NIH Loan Repayment Programs: Applications Accepted September 1 – November 15. By the time many researchers have completed their education and training, they have amassed on average $160,000 in student loan debt. The NIH Loan Repayment Programs (LRPs) are a set of programs established by Congress and designed to recruit and retain highly qualified health professionals into biomedical or biobehavioral research careers. The LRPs counteract early-career researchers’ financial pressure by repaying up to $35,000 annually ($70,000 over a two-year contract) of a researcher’s qualifying educational debt in return for a commitment to engage in research areas important to the mission of NIH. For background, read here.

5th Human Mortality Database Symposium – Recent Trends and Future Uncertainties in Longevity, 13-14 May 2019, Harnack Haus, Berlin. The Human Mortality Database Project team invites contributions to the 5th HMD Symposium. The Symposium is devoted to demographic, epidemiologic, and public health research on mortality, longevity, and health across national and sub-national populations. The purpose of the Symposium is to present and promote research on mortality and survival. Analyses based on data from the Human Mortality Database (HMD) and the Human Life table Database (HLD) are particularly encouraged. The Symposium aims at addressing major themes and challenges of substantive research as well as methodological and data issues. In addition to contributing to the scientific program, participants are invited to provide feedback and suggestions on the currently available contents and on the methods used as well as to propose future developments for the Human Mortality Database Project. For more information see the flyer.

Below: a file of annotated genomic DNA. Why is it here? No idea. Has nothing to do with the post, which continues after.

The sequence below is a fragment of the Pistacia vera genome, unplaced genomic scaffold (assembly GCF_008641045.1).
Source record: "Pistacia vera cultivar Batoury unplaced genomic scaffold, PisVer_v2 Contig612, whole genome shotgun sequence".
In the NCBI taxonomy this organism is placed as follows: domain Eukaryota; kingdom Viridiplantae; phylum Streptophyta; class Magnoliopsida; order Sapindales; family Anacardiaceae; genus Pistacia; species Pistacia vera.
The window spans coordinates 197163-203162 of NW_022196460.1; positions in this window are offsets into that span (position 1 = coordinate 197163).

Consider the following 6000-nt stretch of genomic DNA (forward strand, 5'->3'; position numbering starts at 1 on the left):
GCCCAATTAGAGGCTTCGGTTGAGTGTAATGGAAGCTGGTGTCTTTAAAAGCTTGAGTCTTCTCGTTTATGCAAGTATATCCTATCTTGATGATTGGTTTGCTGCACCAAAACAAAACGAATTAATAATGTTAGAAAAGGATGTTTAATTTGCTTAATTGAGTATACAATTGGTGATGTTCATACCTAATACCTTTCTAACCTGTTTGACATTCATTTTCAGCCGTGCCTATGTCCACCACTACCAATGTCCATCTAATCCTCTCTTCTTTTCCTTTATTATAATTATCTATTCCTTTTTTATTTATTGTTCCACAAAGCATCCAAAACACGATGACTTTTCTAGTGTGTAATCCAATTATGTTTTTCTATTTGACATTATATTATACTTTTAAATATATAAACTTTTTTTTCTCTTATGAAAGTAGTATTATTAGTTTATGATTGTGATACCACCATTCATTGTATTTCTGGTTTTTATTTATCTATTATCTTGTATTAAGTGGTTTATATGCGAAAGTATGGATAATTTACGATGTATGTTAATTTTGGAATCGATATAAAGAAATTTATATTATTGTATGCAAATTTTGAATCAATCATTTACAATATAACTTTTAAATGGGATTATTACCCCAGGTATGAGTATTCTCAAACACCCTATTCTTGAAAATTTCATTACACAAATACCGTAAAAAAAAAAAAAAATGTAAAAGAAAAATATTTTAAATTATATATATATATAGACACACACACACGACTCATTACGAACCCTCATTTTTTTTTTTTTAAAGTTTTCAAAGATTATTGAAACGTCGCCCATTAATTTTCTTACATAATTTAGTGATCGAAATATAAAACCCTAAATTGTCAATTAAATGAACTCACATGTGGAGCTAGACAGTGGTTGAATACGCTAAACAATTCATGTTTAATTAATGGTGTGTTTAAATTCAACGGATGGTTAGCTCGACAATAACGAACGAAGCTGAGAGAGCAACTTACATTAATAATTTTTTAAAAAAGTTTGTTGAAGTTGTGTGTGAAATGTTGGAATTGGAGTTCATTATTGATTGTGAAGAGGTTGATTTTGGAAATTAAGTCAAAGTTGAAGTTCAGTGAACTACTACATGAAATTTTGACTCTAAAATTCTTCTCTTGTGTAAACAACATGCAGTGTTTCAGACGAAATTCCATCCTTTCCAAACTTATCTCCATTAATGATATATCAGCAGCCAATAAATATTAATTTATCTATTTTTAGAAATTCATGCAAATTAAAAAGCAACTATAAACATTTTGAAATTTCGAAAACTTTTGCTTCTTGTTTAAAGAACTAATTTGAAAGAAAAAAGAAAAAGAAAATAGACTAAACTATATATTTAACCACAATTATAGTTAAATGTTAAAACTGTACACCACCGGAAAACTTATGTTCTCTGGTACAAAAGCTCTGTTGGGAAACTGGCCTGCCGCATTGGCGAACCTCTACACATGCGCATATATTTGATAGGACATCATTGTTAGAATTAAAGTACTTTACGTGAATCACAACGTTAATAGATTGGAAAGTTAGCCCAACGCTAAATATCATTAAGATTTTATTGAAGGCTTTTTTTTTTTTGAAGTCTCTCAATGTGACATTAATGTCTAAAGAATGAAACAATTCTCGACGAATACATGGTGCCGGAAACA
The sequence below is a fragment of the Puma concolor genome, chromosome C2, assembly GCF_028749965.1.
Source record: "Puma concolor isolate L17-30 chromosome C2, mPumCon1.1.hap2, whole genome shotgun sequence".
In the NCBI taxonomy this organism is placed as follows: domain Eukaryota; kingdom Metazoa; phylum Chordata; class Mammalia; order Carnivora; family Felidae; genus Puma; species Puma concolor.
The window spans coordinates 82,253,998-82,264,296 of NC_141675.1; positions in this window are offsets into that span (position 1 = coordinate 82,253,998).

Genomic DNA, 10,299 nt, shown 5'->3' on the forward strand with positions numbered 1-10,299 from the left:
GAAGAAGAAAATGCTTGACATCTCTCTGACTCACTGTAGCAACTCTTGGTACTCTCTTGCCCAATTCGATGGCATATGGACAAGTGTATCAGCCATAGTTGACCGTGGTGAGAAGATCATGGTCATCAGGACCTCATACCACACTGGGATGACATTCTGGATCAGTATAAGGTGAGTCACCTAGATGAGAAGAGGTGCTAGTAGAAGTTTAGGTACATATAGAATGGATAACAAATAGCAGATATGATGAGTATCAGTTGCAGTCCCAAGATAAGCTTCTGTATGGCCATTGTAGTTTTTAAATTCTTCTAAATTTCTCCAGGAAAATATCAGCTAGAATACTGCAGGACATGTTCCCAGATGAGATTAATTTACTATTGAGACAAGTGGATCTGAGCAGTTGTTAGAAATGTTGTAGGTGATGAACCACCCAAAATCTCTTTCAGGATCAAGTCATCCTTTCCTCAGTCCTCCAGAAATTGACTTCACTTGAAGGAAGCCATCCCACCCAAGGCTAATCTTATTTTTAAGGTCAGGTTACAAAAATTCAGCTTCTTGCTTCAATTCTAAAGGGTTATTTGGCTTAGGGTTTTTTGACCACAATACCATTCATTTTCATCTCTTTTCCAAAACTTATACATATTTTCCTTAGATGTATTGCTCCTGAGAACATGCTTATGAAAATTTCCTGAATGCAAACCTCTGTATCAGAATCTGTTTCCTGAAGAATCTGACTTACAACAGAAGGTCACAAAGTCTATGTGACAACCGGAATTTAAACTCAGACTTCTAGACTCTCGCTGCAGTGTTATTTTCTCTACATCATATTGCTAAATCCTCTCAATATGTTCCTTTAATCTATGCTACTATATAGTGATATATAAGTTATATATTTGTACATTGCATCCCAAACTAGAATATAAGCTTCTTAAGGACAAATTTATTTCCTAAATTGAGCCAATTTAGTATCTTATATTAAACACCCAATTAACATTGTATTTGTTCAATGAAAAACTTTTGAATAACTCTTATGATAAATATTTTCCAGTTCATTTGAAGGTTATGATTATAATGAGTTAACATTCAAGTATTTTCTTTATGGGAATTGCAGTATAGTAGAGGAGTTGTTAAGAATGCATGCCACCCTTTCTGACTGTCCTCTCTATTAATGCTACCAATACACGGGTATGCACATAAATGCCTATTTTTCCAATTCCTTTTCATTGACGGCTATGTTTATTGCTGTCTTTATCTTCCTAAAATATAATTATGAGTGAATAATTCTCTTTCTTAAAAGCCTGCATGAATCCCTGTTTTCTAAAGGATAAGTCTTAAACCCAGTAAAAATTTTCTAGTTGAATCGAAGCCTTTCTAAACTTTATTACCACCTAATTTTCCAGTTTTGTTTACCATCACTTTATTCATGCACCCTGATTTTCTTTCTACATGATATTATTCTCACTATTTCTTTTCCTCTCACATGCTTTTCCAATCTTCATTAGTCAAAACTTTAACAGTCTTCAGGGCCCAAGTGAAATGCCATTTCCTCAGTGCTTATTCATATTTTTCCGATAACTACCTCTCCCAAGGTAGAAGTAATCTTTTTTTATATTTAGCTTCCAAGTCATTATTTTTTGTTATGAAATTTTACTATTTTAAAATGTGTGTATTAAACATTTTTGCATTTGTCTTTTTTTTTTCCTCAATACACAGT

Social Psychology Quarterly Special Issue – “Social Networks and Social Psychology”. Interest in social network analysis has exploded in the past decade or so, partly triggered by the rapid development in new statistical methods for analyzing social networks and partly fueled by the increasing availability of social network data through popular social media sites. Recent advancements in social network analysis, however, have been largely structural and statistical. Social network analysis has been a central topic for Social Psychology Quarterly since the journal was still Sociometry when it aspired to focus on studying inter-personal relations. This special issue calls for papers that re-visit this root of social network analysis by studying thesocial psychological foundations of social networks and the interplay between social networks and social psychological processes. We expect the new research to advance both social network analysis and sociological social psychology in substantive or methodological terms. Selected topics include but are not limited to the following.